Was This the Quickest Ashes Defeat Ever?

Joe Root’s England team have had a tough year in Test cricket. There seem to be systemic issues in English cricket and their red-ball cricket has gone well below the desired standards. Such has been the extent that they created unwanted history at the Boxing Day Test as the team suffered their quickest Ashes defeat, in just 12 days.

The tourists’ 68 all out in the second innings at Melbourne summed up how horrendous they have been in the series. The Boxing Day Test was wrapped up in just 180.4 overs, the shortest match on Australian soil in the past 71 years. Here’s how their three horror weeks Down Under have resulted in one of the quickest Ashes defeat ever.



It’s the start of a high-profile Ashes series and the stage is set for England’s big players to step up and set the tone for the rest of the series and what do the English management do? They rest their most experienced bowlers. On a green seamer at the Gabba, the dynamic duo of James Anderson and Stuart Broad, a combined total of 1156 Test wickets have to be on the sidelines and watch a bowling lineup play who have never played a Test match together. Irrespective of the skill gap or Australia’s experience of playing on home conditions, the least England could have done was to make the right selection calls, something they have struggled with under the leadership of Chris Silverwood and Joe Root.

To make matters worse, Joe Root won the toss and knowing how undercooked his batting lineup is he still elected to bat first on a green top in Brisbane. If this isn’t a recipe for disaster then what is? It’s no surprise that England were behind the eight ball before even a single ball was bowled in the first Test and went on to lose the match by nine wickets.



All their hopes were pinned on the pink ball Test at the Adelaide Oval just like they had thought about the match at Ahmedabad against India earlier this year. Seems like this England side only believes in preplanning and isn’t flexible on the plans considering the conditions on offer. As it happened in Ahmedabad that they had read the conditions horribly wrong, something similar happened in Adelaide as England went with a full-seam attack on a pretty dry Adelaide wicket which is known to assist the spinner later in the game. Mark Wood, who is the only English bowler who can bowl at a pace that can trouble the Australian batters was rested for this match and all the five seamers were similar. The attack lacked any sort of variation to cause any issues to the batters.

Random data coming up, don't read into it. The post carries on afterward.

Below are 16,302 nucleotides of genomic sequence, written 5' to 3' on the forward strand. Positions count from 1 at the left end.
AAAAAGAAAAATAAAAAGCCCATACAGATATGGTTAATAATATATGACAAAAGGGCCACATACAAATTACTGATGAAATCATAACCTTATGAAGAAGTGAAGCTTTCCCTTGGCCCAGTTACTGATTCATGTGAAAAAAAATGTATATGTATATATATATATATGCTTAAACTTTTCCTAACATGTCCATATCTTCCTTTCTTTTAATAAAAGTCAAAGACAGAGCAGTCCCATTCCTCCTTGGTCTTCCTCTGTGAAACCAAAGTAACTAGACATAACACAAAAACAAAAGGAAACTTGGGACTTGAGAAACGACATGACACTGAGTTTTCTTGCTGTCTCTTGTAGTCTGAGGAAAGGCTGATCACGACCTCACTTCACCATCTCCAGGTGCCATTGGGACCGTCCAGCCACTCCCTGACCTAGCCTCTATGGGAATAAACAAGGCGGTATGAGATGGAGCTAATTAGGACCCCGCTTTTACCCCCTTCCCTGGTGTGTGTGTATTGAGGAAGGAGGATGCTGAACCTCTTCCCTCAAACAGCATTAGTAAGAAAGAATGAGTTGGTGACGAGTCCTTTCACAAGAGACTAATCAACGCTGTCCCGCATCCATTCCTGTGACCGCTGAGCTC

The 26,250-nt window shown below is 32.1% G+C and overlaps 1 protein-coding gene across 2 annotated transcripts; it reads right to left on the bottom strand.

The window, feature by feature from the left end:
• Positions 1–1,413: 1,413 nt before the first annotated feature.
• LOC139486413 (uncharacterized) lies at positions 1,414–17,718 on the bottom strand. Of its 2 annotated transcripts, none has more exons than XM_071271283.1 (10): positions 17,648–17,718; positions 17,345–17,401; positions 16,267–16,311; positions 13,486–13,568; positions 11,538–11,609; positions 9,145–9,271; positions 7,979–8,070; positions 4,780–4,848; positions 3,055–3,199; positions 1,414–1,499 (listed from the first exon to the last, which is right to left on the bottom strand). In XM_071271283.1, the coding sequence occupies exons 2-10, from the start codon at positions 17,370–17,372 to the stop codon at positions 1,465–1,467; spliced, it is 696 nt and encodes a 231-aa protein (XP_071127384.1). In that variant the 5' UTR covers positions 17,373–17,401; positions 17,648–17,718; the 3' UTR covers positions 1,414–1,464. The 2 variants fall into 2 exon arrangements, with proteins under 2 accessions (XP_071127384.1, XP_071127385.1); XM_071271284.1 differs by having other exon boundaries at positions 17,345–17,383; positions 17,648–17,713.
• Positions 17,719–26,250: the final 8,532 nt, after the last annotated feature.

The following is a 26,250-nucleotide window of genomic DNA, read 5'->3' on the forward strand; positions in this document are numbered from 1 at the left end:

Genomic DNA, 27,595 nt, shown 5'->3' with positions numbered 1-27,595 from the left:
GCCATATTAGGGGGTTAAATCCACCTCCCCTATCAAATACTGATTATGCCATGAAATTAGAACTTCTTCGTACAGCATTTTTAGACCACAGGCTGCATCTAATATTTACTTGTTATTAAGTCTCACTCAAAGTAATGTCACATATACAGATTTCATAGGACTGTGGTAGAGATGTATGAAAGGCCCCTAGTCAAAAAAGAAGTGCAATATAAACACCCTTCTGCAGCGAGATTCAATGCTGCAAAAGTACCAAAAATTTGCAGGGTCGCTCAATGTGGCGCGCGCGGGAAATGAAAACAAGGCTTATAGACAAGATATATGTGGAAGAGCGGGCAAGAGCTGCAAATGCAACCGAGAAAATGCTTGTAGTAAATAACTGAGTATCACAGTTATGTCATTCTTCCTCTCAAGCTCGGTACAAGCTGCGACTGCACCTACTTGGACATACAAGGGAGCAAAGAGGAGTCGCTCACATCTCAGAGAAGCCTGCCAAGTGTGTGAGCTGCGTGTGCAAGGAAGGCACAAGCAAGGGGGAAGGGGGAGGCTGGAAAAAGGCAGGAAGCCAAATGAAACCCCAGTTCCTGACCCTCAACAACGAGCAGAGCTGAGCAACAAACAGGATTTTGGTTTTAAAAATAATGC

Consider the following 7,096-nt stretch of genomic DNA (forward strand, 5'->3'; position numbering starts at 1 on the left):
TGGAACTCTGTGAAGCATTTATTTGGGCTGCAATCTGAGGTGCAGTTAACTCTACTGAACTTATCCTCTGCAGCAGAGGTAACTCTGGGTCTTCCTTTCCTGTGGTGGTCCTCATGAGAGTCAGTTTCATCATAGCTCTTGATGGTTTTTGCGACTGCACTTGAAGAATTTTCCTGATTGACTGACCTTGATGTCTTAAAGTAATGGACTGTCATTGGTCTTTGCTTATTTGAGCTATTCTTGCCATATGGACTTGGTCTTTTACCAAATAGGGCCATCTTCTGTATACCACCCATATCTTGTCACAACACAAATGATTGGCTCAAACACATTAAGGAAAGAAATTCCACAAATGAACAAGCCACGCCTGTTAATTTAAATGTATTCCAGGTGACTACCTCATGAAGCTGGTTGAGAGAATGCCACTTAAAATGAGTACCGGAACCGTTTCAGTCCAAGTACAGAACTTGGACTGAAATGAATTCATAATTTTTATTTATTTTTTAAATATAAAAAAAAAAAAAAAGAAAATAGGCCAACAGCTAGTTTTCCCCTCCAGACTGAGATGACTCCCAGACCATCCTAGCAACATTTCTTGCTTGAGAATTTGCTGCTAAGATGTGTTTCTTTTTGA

Australia won the toss and batted big in the first innings and with 473 on the board, they were a couple of steps ahead of their competitors. The English batting lineup never had it in them to get anywhere close to the Australian total and went on to lose the match by 275 runs.



Trailing 2-0 in the series, England came for the Boxing Day Test convinced that they had it in them to turn this around. They made a few key changes to the batting order hoping for big scores from their batters and what they got was exactly the opposite. The English batters crumbled under pressure and we saw some questionable decision making in the middle by key batters. They got all out for 187 in the first innings and it was the same issue all over again.

The English bowlers led by James Anderson did their best to keep the Ashes alive and got Australia all out for 267 in their first innings. Now it was up to the batters to show up for the first time in the series and bat their way out of trouble. What followed was disastrous and embarrassing for English cricket. The team showed no fighting spirit whatsoever and bundled out for just 68 and lost the match by an innings and 14 runs. Never before had an English team lost by an innings to a total as low as the 267 Australia made at the MCG. Scott Boland, the 32-year-old fast bowler making his Test debut at his home ground got the man of the match award for his six-wicket haul in the second innings. With all the hype and build-up for the series, the Ashes got over in just 12 days. For sure this has to be the lowest point in English cricket history.




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